The Triple Helix @ UChicago

Spring 2014

"The BRAIN Initiative: From Imaging to Treatment" by Gustavo Pacheco


In April 2003 one of the greatest feats in human exploration was accomplished, the sequencing of the human genome.[1] The human genome was principally sequenced by the U.S. government and Celera Genomics. Despite having mapped out all the hereditary information, the question of how genes interact to yield various human processes is still a mystery. Researchers are challenged by the difficulties in understanding in how neurological processes yield thought, emotions and mental disease. This issue is shifting to approaches to understand the cellular interactions between individual neurons and interactions between parts of the brain mediated by molecular interactions. The U.S. Department of Health and Human Services is addressing this shift in research through the development of the Brain Research through Advancing Innovative Neurotechnologies (BRAIN) initiative.[2] 

The BRAIN initiative seeks to encourage research that builds off maps of neural pathways which would prove to be useful in understanding the cellular connections that underlie thought and disease. In addition, the Gene Expression Nervous System Atlas (GENSAT)[3] was established to pictorially map specific cells using the expression of genes throughout the mouse central nervous system of genetically engineered mice. The BRAIN initiative has been developing the “connectome”, a project similar to the GENSAT. The connectome project seeks to map out the neural networks that are involved in human function on a neuron to neuron level.[4] The connectome will provide a better understanding of neural connectivity, how the whole brain is wired and the effects of different neural wirings. Discovering different neural circuits provides the hope of understanding how psychiatric and neuronal disorders develop. 

Developing a map like the connectome, requires advanced imaging techniques. One of these neurological mapping techniques is the brainbow. This technique tags individual cells using artificially constructed genes that express various fluorescent proteins.[5] Artificially constructed genes are formed by cutting and pasting components from different genes linked to a fluorescent portion. Therefore, a gene of interest is selected and a portion of a gene that encodes a brightly colored protein is inserted close to the gene of interest so wherever the gene of interest is transcribed and translated into a protein a fluorescent color would be present. Thus, localization and expression level could be known. This allows for the extensions of cells to be mapped and the contacts between them to be visualized. This has provided very impressive visual representations of neural networks. Such a novel technique, however, requires improvements in efficiency and cost effectiveness. The BRAIN initiative has provided funds to develop this neural imaging technology. 

The BRAIN initiative is currently developing specific goals for mapping the brain, and selecting research labs that can engineer technology to meet these goals. One of these goals is to understand the dynamic activity of neural circuits.[6] To realize this goal, the BRAIN initiative searches for technologies that can conduct large scale recordings and manipulations of neural activity to understand dynamic signals in the nervous system. Through the incorporation of the brainbow technology and other methods of essentially color coding neurons, we hope to obtain information about the complex neural networks present in the brain. This allows for the identification of miniscule differences in neural system circuitry that lead to the identification of dysfunction in cellular interactions present in mental health disorders.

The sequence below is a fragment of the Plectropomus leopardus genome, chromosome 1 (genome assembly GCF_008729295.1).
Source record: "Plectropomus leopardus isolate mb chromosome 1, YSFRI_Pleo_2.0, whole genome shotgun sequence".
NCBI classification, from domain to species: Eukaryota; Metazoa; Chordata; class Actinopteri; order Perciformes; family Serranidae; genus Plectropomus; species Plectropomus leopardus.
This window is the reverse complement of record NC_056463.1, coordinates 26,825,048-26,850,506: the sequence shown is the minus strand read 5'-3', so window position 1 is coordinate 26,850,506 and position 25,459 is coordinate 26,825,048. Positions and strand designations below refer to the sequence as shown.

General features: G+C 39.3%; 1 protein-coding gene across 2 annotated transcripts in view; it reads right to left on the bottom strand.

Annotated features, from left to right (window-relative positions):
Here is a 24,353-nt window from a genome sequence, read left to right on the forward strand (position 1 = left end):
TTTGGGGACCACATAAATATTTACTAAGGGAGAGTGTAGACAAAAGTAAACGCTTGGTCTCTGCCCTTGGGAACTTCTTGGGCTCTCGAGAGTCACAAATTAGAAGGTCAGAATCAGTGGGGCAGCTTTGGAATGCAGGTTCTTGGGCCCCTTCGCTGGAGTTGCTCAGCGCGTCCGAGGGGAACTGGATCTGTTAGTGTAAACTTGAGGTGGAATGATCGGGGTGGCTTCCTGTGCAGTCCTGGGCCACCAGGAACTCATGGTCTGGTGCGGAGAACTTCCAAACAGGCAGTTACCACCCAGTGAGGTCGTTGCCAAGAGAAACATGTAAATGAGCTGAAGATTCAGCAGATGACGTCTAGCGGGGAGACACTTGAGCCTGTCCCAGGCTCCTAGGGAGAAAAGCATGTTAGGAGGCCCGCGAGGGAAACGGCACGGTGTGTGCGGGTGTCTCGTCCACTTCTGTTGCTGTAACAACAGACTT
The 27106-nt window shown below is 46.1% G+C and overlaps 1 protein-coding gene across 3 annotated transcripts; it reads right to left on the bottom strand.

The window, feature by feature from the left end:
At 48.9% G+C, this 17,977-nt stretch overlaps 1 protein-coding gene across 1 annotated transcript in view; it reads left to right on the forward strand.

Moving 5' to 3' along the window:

However, a major issue with these measurements is that it is difficult to conduct both temporal and spatial measurements simultaneously with great accuracy. The optimal technology seeks to reduce this problem pinpointing specific regions of neural circuitry and understand how components of the circuit function in relation to other circuits not only by their connections but how they interact over time. This is important in mental health research because to understand mental health disorders such as autism and epilepsy it is not enough to understand how neurons are connected, but also how they interact over time. Being able to understand both through imaging technologies of neural activity would allow for more targeted treatments.  

The BRAIN initiative seeks to build upon the research that has already been conducted in understanding the brain through mapping and funding current efforts. The BRAIN initiative has very promising objectives for revolutionizing the field of neuroscience through technological developments. The research that these new technologies can produce will allow us to understand the brain in radical new ways. 


[1] All About The Human Genome Project (HGP)." All About The Human Genome Project (HGP). N.p., n.d. Web. 10 May 2014. 
[2] "Brain Research through Advancing Innovative Neurotechnologies (BRAIN) - National Institutes of Health (NIH)." U.S National Library of Medicine. U.S. National Library of Medicine, n.d. Web. 11 May 2014. 
[3] "GENSAT Brain Atlas of Gene Expression in EGFP Transgenic Mice." GENSAT Brain Atlas of Gene Expression in EGFP Transgenic Mice. N.p., n.d. Web. 11 May 2014. 
[4] "NIH Blueprint for Neuroscience Research." The Human Connectome Project. N.p., n.d. Web. 11 May 2014. 
[5] Lichtman, Jeff W., Jean Livet, and Joshua R. Sanes. "A Technicolour Approach to the Connectome." Nature Reviews Neuroscience 9.6 (2008): 417-22. Print. 
[6] USA. Department of Health and Human Services. RFA-NS-14-007: BRAIN Initiative: New Technologies and Novel Approaches for Large-Scale
Recording and Modulation in the Nervous System (U01). NIH, n.d. Web. 11 May 2014. 

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